by Nils-Axel Mörner, August 5, 2017, in J. Eng.Sci.Invention
Sea level changes is a key issue in the global warming scenario. It has been widely claimed that sea is rising as a function of the late 20th’s warming pulse. Global tide gauge data sets may vary between +1.7 mm/yr to +0.25 mm/yr depending upon the choice of stations. At numerous individual sites, available tide gauges show variability around a stable zero level …
… In this situation, it is recommended that we return to the observational facts, which provides global sea level records varying between ±0.0 and +1.0 mm/yr; i.e. values that pose no problems in coastal protection.
See also here
by F. Bosse and F. Vahrenholt, August 23, in NoTricksZone
The sun was completely free of spots on 11 days in July. Notable: while during last month the sun’s northern hemisphere was more active (in June all sunspots were in the northern hemisphere), last month the southern hemisphere was the most active part with 60% of the sunspots appearing there. The following diagram shows the course of solar cycle 24 thus far (…)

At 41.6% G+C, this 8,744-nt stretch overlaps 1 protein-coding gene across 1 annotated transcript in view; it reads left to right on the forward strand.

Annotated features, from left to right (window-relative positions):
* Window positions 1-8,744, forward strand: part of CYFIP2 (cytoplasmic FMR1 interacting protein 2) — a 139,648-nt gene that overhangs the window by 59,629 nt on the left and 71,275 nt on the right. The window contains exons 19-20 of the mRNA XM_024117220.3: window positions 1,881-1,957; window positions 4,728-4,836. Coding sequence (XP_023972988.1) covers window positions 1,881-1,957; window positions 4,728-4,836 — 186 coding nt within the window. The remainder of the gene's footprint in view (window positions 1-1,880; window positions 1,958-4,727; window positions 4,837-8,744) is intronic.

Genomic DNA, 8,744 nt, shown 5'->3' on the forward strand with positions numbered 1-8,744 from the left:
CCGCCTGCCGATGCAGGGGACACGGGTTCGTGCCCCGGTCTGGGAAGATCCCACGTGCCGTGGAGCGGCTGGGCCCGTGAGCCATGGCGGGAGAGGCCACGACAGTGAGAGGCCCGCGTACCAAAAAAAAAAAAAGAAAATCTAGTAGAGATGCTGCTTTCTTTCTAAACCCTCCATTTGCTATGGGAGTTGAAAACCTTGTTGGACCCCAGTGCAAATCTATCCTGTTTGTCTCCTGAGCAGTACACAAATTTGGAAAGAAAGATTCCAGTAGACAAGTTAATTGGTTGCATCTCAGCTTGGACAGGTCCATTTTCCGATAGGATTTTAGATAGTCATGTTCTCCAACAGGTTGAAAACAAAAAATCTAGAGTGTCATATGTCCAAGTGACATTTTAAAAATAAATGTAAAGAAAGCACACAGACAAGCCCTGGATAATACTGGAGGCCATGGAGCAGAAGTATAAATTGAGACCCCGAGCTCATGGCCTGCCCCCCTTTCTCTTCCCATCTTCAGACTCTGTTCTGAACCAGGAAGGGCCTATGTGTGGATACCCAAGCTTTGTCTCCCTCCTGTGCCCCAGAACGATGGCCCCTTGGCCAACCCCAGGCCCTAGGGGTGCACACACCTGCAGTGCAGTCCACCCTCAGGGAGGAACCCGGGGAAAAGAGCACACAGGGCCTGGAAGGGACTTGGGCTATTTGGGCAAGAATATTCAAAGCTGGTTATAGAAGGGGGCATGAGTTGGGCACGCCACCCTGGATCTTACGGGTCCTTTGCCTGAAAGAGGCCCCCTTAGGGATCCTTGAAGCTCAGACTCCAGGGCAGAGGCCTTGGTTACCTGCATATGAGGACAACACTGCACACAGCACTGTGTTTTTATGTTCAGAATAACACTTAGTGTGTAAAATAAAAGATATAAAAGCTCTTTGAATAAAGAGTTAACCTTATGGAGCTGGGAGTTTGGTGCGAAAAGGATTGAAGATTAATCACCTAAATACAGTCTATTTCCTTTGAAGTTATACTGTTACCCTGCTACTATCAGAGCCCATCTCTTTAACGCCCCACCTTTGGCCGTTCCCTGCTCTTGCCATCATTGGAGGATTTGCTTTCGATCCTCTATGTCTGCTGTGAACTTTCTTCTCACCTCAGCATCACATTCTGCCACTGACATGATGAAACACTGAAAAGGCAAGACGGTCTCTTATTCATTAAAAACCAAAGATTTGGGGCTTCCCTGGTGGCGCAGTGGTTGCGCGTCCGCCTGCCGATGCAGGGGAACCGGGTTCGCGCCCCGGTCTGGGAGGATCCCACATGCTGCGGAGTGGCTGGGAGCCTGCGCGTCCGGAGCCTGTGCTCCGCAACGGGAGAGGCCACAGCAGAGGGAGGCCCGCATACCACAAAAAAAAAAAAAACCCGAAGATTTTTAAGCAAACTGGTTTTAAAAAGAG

by Jennifer Marohasy, August 22, 2017
Our results show up to 1°C of warming. The average divergence between the proxy temperature record and our ANN projection is just 0.09 degree Celsius. This suggests that even if there had been no industrial revolution and burning of fossil fuels, there would have still been warming through the twentieth century – to at least 1980, and of almost 1°C.
Chinese Academy of Sciences : see here and here, also here
by Jennifer Marohasy, August 21, 2017
AFTER deconstructing 2,000-year old proxy-temperature series back to their most basic components, and then rebuilding them using the latest big data techniques, John Abbot and I show what global temperatures might have done in the absence of an industrial revolution. The results from this novel technique, just published in GeoResJ, accord with climate sensitivity estimates from experimental spectroscopy but are at odds with output from General Circulation Models.